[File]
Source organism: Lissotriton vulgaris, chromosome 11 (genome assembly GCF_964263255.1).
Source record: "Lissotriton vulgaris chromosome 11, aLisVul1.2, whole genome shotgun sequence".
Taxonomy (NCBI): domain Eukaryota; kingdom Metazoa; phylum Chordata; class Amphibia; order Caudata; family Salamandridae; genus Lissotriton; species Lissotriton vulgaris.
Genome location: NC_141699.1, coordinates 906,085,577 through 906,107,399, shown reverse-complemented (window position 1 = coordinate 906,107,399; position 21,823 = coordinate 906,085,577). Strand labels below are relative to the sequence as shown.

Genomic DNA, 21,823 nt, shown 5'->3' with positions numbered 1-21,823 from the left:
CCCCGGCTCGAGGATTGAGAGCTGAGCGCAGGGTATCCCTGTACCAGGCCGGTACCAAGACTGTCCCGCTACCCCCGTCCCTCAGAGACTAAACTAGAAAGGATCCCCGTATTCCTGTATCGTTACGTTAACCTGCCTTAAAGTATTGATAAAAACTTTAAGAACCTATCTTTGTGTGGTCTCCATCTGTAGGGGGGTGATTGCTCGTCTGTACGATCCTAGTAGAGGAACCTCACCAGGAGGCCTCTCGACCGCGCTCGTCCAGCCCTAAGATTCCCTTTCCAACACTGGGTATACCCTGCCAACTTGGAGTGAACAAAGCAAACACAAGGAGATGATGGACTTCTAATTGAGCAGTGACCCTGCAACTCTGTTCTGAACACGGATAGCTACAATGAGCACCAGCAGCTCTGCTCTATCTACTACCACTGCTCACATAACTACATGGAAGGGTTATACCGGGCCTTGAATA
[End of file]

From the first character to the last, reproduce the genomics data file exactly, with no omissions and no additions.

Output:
Source organism: Lissotriton vulgaris, chromosome 11 (genome assembly GCF_964263255.1).
Source record: "Lissotriton vulgaris chromosome 11, aLisVul1.2, whole genome shotgun sequence".
Taxonomy (NCBI): domain Eukaryota; kingdom Metazoa; phylum Chordata; class Amphibia; order Caudata; family Salamandridae; genus Lissotriton; species Lissotriton vulgaris.
Genome location: NC_141699.1, coordinates 906,085,577 through 906,107,399, shown reverse-complemented (window position 1 = coordinate 906,107,399; position 21,823 = coordinate 906,085,577). Strand labels below are relative to the sequence as shown.

Genomic DNA, 21,823 nt, shown 5'->3' with positions numbered 1-21,823 from the left:
CCCCGGCTCGAGGATTGAGAGCTGAGCGCAGGGTATCCCTGTACCAGGCCGGTACCAAGACTGTCCCGCTACCCCCGTCCCTCAGAGACTAAACTAGAAAGGATCCCCGTATTCCTGTATCGTTACGTTAACCTGCCTTAAAGTATTGATAAAAACTTTAAGAACCTATCTTTGTGTGGTCTCCATCTGTAGGGGGGTGATTGCTCGTCTGTACGATCCTAGTAGAGGAACCTCACCAGGAGGCCTCTCGACCGCGCTCGTCCAGCCCTAAGATTCCCTTTCCAACACTGGGTATACCCTGCCAACTTGGAGTGAACAAAGCAAACACAAGGAGATGATGGACTTCTAATTGAGCAGTGACCCTGCAACTCTGTTCTGAACACGGATAGCTACAATGAGCACCAGCAGCTCTGCTCTATCTACTACCACTGCTCACATAACTACATGGAAGGGTTATACCGGGCCTTGAATA